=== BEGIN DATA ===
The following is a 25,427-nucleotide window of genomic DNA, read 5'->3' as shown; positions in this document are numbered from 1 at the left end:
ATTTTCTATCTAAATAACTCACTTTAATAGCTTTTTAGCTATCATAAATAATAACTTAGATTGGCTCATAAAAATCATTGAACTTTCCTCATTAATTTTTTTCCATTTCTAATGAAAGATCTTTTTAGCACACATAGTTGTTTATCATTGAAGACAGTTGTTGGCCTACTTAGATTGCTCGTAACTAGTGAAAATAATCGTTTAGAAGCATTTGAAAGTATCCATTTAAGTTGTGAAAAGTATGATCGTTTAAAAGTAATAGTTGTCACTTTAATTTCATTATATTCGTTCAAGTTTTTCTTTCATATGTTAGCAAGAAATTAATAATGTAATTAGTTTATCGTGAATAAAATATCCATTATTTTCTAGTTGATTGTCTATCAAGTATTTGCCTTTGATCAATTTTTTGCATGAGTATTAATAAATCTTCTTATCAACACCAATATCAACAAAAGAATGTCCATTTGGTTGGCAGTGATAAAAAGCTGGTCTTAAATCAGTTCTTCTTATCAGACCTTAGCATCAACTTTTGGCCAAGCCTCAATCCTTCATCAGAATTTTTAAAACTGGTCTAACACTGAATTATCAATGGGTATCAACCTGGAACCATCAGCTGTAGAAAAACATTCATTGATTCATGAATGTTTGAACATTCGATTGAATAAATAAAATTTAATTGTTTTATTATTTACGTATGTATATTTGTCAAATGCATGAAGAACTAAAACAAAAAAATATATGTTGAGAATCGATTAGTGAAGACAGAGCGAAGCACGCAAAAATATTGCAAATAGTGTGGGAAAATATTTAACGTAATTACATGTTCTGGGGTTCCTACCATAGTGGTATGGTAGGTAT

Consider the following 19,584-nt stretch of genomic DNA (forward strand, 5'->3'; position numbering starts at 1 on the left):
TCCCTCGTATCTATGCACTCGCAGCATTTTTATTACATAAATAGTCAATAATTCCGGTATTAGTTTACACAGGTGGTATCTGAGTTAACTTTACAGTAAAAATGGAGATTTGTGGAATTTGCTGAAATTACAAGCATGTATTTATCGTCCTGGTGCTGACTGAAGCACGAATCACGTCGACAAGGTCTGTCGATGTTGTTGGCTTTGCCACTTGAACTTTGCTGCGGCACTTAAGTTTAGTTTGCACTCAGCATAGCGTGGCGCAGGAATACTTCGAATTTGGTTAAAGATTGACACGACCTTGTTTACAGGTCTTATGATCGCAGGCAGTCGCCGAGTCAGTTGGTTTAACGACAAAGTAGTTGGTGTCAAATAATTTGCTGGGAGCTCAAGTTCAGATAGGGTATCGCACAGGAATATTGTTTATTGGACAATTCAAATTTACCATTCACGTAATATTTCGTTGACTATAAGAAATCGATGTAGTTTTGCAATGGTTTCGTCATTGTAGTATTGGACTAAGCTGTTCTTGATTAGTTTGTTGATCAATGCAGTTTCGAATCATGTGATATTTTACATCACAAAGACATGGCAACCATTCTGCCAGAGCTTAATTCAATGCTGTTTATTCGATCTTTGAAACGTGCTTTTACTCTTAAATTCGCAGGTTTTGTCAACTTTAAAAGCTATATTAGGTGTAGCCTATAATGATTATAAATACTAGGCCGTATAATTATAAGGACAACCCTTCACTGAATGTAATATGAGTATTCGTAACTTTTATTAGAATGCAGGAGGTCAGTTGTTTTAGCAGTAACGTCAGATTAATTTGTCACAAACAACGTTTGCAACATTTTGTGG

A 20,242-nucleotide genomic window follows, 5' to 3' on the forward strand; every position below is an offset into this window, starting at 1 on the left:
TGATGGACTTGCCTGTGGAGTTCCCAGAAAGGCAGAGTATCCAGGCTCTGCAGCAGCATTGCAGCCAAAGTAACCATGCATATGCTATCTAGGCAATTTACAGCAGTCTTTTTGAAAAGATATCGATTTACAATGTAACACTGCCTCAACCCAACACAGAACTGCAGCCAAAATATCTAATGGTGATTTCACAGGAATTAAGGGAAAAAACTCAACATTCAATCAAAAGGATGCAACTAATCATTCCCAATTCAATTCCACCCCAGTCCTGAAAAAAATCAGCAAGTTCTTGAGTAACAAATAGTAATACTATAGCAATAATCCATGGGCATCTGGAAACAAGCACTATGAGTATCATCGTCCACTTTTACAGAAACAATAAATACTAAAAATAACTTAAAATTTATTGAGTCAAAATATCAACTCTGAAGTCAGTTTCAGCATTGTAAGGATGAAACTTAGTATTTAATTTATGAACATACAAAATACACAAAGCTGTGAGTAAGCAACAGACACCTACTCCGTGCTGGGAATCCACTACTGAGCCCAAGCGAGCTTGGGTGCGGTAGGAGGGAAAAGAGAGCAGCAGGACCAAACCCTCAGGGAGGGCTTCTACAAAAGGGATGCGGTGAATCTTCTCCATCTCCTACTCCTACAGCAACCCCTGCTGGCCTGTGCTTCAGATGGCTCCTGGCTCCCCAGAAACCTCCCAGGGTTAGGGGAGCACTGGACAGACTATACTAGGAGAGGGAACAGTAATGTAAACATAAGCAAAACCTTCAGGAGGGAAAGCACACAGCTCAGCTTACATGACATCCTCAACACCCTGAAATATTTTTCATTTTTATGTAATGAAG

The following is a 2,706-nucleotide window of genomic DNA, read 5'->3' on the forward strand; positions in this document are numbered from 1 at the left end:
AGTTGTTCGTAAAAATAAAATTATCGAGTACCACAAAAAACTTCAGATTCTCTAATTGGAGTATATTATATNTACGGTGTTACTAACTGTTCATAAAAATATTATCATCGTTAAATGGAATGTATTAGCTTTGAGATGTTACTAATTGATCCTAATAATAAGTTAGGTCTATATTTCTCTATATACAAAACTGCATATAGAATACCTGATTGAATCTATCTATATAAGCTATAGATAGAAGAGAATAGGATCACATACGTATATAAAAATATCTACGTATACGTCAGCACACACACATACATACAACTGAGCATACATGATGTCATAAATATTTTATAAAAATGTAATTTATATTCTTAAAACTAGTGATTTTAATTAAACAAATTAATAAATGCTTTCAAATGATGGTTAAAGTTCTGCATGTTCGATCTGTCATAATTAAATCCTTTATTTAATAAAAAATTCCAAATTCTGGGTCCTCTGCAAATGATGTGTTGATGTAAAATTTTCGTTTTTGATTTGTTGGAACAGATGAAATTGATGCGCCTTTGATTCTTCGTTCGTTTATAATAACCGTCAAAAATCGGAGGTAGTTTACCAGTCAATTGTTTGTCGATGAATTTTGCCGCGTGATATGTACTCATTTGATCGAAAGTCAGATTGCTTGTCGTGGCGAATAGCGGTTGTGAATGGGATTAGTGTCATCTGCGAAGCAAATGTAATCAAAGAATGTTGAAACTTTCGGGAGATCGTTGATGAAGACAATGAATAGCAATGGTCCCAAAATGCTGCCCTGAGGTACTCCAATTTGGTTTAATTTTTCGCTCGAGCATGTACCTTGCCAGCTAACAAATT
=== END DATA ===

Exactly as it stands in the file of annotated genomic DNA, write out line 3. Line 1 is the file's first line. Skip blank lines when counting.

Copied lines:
Consider the following 19,584-nt stretch of genomic DNA (forward strand, 5'->3'; position numbering starts at 1 on the left):